4

Related to When are field calculator scripting questions on topic? and various comments on that Meta question (and many Main questions since) I think it is clear that we do not have consensus on where the line should be drawn between pure Python (better researched/asked at Stack Overflow) and Python functionality that is core to modern GIS (on-topic for here).

Where would you draw that line?

  • 4
    python needs to have an element of geographical features or relation of attributes to geometry. Not a python coder so can this can get into grey areas of pure python code. – Mapperz Oct 20 '15 at 13:32
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    I've answered a fair share of questions that fall into this category. I think part of the problem is that some authors do not understand enough to know that what they are asking a 'pure' python question. Another thing to keep in mind is that we'd need to ensure questions on SO aren't getting closed or moved here simply because GIS is mentioned in the question. – Evil Genius Oct 27 '15 at 16:12
9

Another excellent example of why defining the line for 'pure' Python questions is going to be difficult: Using variable in SelectByAttribute_management.

At the lowest level possible, it is purely a Python syntax issue.

However, the error given would indicate an error outside of Python, within the ArcGIS API:

Runtime error Traceback (most recent call last): File "", line 1, in File "c:\program files (x86)\arcgis\desktop10.1\arcpy\arcpy\management.py", line 6435, in SelectLayerByAttribute raise e ExecuteError: ERROR 000358: Invalid expression Failed to execute (SelectLayerByAttribute).

If you look up this error message you'll find:

The SQL expression is invalid.

It takes knowledge of both ArcGIS and Python to understand what the problem is and what the solution should be.

Now, the question is, should I answer this? It's actually fairly simple, and I've already spent more time creating this answer than it would have taken to do that.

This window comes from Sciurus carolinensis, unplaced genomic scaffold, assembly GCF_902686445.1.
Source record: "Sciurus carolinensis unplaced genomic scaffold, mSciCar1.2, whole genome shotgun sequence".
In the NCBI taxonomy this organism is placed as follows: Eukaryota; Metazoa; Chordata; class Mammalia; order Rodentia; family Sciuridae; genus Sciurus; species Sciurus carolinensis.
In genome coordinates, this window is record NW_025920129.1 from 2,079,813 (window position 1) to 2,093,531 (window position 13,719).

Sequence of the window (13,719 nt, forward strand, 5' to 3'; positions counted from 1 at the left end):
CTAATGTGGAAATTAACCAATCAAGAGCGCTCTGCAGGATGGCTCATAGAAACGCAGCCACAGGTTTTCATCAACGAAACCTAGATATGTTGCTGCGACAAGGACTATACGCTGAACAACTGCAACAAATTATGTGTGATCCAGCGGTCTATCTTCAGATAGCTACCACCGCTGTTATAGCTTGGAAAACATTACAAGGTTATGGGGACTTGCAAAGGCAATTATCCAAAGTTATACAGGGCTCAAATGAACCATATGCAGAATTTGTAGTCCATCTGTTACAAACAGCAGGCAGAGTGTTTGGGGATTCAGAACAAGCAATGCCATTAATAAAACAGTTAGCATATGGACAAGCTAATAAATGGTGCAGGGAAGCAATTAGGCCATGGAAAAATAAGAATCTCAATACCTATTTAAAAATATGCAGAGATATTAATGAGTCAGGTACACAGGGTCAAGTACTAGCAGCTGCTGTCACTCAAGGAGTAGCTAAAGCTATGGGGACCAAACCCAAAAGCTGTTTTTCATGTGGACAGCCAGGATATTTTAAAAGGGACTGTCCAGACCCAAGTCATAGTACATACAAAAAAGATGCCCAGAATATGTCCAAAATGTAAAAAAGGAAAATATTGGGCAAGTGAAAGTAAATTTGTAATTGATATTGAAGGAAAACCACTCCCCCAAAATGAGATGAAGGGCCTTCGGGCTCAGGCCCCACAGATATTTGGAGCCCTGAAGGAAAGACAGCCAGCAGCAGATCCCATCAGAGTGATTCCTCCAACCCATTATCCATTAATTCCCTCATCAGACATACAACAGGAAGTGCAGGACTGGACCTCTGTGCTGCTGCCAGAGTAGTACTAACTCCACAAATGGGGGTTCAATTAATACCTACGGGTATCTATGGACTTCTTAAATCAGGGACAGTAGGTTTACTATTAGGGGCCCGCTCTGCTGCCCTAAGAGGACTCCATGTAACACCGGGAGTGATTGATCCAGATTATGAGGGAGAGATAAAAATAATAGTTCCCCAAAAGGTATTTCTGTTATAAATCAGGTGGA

I could also vote to close it as off-topic. But, given the fact that I've already taken the time to read and understand the question, and I know a solution, am I really improving this community by voting to close this question?

At the very least, I believe trying to define what is 'pure' Python is going to be a moving target, and something this community will struggle with on an on-going basis.

  • In this case, and more or less as a side issue, when I get a chance I'll go looking for Jason's "thread" (mentioned in the self-answer) and probably close it as a duplicate. – PolyGeo Nov 17 '15 at 20:30
  • @PolyGeo Agreed. The self answer either wasn't posted when I was looking at that question, or I simply didn't see it when I saw it in the review queue...if I had, I would have suggested the same. – Evil Genius Nov 17 '15 at 23:45
  • One day I hope to find time to look at all the gis.stackexchange.com/questions/tagged/error-000358 Q&As, expand the oldest one to cover the subsequent variants, and then roll them all up into duplicates of that earliest then canonical Q&A. – PolyGeo Nov 19 '15 at 0:06
  • In answer to the question in your answer: yes - I think you would be "improving this community by voting to close this question" especially if it is as a duplicate of an earlier Q&A that represented the same issue, rather than providing what is effectively the same answer once again. By doing so your effort will feed into the self-assembling FAQ for Select By Attribute. No one seemed to suggest that this question was off-topic i.e. there were no comments to that effect. – PolyGeo Dec 13 '15 at 23:09
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    @PolyGeo I'm not questioning that it's a duplicate, and should be closed for that reason. I brought it up as an example of a question that should be considered 'pure Python,' and to illustrate how fuzzy that line between Python and GIS will be...this question is entitled 'Where is the line between Python and GIS?' is it not? – Evil Genius Dec 13 '15 at 23:38